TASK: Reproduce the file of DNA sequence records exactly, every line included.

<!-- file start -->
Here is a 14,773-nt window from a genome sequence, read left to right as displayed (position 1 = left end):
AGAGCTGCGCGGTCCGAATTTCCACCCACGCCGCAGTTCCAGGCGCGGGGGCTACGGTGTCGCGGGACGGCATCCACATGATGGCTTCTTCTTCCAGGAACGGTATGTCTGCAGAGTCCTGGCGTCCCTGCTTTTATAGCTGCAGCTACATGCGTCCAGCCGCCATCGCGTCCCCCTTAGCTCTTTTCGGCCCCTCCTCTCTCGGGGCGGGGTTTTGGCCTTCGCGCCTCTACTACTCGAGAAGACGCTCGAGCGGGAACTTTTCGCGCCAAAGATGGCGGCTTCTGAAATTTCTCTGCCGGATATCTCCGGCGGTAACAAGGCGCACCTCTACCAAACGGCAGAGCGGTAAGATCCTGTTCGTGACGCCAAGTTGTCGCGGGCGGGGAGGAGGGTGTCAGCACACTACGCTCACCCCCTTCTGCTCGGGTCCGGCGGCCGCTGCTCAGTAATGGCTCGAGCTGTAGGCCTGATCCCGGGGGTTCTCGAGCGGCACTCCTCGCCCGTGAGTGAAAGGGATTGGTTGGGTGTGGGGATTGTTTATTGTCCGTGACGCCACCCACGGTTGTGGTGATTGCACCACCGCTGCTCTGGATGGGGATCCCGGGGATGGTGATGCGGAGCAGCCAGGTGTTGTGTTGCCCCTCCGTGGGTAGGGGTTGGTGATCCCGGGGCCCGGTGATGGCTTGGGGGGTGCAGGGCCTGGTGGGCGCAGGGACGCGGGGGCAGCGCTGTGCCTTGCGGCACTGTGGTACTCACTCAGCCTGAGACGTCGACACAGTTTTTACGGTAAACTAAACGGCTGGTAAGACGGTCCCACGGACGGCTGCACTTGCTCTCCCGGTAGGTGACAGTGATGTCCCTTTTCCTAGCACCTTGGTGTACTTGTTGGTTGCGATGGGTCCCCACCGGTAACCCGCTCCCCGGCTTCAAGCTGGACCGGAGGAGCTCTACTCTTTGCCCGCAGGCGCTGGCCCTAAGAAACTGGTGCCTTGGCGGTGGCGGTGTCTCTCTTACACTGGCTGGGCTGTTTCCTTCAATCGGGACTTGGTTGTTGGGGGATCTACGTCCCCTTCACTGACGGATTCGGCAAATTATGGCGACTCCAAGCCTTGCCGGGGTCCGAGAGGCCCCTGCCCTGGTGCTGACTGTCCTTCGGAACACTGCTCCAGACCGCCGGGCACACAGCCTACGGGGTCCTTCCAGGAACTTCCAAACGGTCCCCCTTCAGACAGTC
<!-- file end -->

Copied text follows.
Here is a 14,773-nt window from a genome sequence, read left to right as displayed (position 1 = left end):
AGAGCTGCGCGGTCCGAATTTCCACCCACGCCGCAGTTCCAGGCGCGGGGGCTACGGTGTCGCGGGACGGCATCCACATGATGGCTTCTTCTTCCAGGAACGGTATGTCTGCAGAGTCCTGGCGTCCCTGCTTTTATAGCTGCAGCTACATGCGTCCAGCCGCCATCGCGTCCCCCTTAGCTCTTTTCGGCCCCTCCTCTCTCGGGGCGGGGTTTTGGCCTTCGCGCCTCTACTACTCGAGAAGACGCTCGAGCGGGAACTTTTCGCGCCAAAGATGGCGGCTTCTGAAATTTCTCTGCCGGATATCTCCGGCGGTAACAAGGCGCACCTCTACCAAACGGCAGAGCGGTAAGATCCTGTTCGTGACGCCAAGTTGTCGCGGGCGGGGAGGAGGGTGTCAGCACACTACGCTCACCCCCTTCTGCTCGGGTCCGGCGGCCGCTGCTCAGTAATGGCTCGAGCTGTAGGCCTGATCCCGGGGGTTCTCGAGCGGCACTCCTCGCCCGTGAGTGAAAGGGATTGGTTGGGTGTGGGGATTGTTTATTGTCCGTGACGCCACCCACGGTTGTGGTGATTGCACCACCGCTGCTCTGGATGGGGATCCCGGGGATGGTGATGCGGAGCAGCCAGGTGTTGTGTTGCCCCTCCGTGGGTAGGGGTTGGTGATCCCGGGGCCCGGTGATGGCTTGGGGGGTGCAGGGCCTGGTGGGCGCAGGGACGCGGGGGCAGCGCTGTGCCTTGCGGCACTGTGGTACTCACTCAGCCTGAGACGTCGACACAGTTTTTACGGTAAACTAAACGGCTGGTAAGACGGTCCCACGGACGGCTGCACTTGCTCTCCCGGTAGGTGACAGTGATGTCCCTTTTCCTAGCACCTTGGTGTACTTGTTGGTTGCGATGGGTCCCCACCGGTAACCCGCTCCCCGGCTTCAAGCTGGACCGGAGGAGCTCTACTCTTTGCCCGCAGGCGCTGGCCCTAAGAAACTGGTGCCTTGGCGGTGGCGGTGTCTCTCTTACACTGGCTGGGCTGTTTCCTTCAATCGGGACTTGGTTGTTGGGGGATCTACGTCCCCTTCACTGACGGATTCGGCAAATTATGGCGACTCCAAGCCTTGCCGGGGTCCGAGAGGCCCCTGCCCTGGTGCTGACTGTCCTTCGGAACACTGCTCCAGACCGCCGGGCACACAGCCTACGGGGTCCTTCCAGGAACTTCCAAACGGTCCCCCTTCAGACAGTC